Malawi to Ban Kaunjika, Open Way for Local Design

30 October 2020

Traders in Malawi will be banned from selling second-hand clothes - known as Kaunjika, the Chinyanja word for "bundles" - which could help the country revive its own textile industry, which was wiped out in the late 1990s as the country started opening its markets to foreign competition.

When Minister of Industry Roy Kachale visited the textile and garment industry players in Lilongwe and Mchinji to appreciate the quality of the products and challenges they face, he was asked that government should ban used clothing to boost local manufacturing

Kachale said apart from empowering local producers with the 'Best buy made in Malawi', the move will help to preserve foreign currency and empower people to achieve tangible socio-economic development.

"We are giving the opportunity to small and medium enterprises, but we are not going to do it if we are not sure of the quality that is required," said Kachale.

The minister said most uniforms or garments in State security agencies are imported; hence government took a deliberate step to ensure that products manufactured locally are prioritised in procurement.

Kachale said local designers and manufacturers should collaborate and take baby steps to push the industry towards maturity.

He said the Tonse Alliance led government is set to incentivise local manufacturers, but Textiles and tailoring Cooperative chairperson Linley Chimwaza said ban on second-hand clothing was one step towards making conditions more favourable for a local scene to eventually flourish.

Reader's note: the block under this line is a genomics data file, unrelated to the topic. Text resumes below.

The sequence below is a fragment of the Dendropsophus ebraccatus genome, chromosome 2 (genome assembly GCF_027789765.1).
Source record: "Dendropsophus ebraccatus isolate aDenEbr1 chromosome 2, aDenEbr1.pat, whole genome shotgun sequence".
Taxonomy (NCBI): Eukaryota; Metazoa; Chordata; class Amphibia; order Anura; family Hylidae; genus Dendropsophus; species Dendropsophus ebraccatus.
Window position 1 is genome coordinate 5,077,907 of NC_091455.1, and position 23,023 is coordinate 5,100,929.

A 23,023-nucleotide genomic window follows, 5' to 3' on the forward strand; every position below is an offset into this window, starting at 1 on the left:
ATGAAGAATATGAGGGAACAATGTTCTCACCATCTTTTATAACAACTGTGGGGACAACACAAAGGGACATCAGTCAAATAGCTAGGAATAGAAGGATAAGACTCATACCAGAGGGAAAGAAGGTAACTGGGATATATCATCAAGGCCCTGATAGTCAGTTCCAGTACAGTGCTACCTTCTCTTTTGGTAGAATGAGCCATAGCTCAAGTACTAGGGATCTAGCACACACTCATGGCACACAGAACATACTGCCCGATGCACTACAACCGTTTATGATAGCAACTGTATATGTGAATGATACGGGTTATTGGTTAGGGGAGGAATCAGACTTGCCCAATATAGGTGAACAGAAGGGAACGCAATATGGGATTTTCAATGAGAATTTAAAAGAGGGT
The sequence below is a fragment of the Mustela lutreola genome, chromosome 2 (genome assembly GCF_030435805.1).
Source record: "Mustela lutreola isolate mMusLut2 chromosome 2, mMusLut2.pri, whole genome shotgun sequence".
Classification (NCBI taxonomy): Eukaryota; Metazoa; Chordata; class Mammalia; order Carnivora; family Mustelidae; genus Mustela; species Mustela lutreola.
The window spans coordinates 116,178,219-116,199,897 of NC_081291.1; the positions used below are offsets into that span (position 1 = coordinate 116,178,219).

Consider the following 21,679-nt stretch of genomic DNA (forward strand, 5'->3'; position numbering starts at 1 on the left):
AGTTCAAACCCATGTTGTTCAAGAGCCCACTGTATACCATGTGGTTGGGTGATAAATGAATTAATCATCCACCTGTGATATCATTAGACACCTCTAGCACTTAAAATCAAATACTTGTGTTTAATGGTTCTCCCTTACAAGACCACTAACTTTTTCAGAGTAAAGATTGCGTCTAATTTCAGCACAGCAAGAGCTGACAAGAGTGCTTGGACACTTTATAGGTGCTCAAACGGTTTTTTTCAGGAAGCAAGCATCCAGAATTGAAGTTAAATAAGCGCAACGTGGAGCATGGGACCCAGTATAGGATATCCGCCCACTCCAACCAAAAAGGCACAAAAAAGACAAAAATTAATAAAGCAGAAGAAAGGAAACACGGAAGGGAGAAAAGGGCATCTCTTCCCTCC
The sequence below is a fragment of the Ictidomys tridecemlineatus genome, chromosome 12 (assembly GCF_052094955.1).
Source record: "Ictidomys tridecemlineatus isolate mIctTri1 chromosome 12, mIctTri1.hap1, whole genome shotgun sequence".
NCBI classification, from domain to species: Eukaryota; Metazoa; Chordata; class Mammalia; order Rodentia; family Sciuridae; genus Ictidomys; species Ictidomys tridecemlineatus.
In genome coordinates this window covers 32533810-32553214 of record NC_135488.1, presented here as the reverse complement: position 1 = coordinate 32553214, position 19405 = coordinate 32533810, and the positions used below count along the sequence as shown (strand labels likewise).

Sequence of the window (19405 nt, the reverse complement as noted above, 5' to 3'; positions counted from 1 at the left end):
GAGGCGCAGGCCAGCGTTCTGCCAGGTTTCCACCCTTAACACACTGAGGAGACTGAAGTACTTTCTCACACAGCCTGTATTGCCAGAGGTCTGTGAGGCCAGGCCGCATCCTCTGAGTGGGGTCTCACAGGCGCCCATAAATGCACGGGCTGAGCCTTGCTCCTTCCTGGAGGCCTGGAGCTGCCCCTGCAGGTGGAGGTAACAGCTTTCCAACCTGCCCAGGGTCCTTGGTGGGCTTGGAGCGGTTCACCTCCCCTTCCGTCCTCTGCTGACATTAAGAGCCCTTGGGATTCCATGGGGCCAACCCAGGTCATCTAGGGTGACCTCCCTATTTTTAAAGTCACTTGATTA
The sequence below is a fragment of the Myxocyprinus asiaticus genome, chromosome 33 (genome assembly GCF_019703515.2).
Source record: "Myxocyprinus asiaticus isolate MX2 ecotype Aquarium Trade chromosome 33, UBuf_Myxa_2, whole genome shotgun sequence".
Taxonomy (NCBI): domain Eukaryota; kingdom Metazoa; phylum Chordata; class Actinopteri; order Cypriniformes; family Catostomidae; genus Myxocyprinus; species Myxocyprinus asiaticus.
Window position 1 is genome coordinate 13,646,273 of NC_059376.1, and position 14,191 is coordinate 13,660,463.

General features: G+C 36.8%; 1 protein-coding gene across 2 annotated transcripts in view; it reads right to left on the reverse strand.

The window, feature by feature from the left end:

"Malawians have the capacity but we need government support and protection to grow the industry and the economy," Chimwaza said.

She said the ban of Kaunjika will spur them to start shaping the future of fashion in Malawi.

Malawi government already imposed a ban on the importation of second-hand under wears is in line with the new Control of Goods Act, which aims to restrict imports and encourage local manufacturing.

Government contends that used pants - and other second-hand goods like handkerchiefs and mattresses - are unhygienic and could pose a health hazard.

Unwanted clothing from the Western world was imported at such a low cost that local textile factories and self-employed tailors could not compete.

Abiti Chezunana, another market trader, defended the second-hand business, saying the West's cast-offs were so cheap that local textile factories and self-employed tailors could not compete.

"Most Malawians depend on Kaunjika and spend hours looking and searching. Many fashion lovers they like the diversity of second-hand," she said.

She said he was not against the plan to develop local industries but said the fair thing would be to allow competition for second-hand clothes because "people should be allowed to have choices".

Betchani Tchereni, economics lecturer at The Polytechnic, a constituent College of the University of Malawi, said government should introduce hefty taxes on second-hand clothes as one way to protect the local industry.

He argued that domestic demand for locally made clothes was being suffocated by cheap, second-hand clothes.

Minister of Finance Felix Mlusu announced in the 2020/21 Budget Statement that government will prioritise the local manufacturing industry when buying textile products such as uniforms for security agencies, among others.

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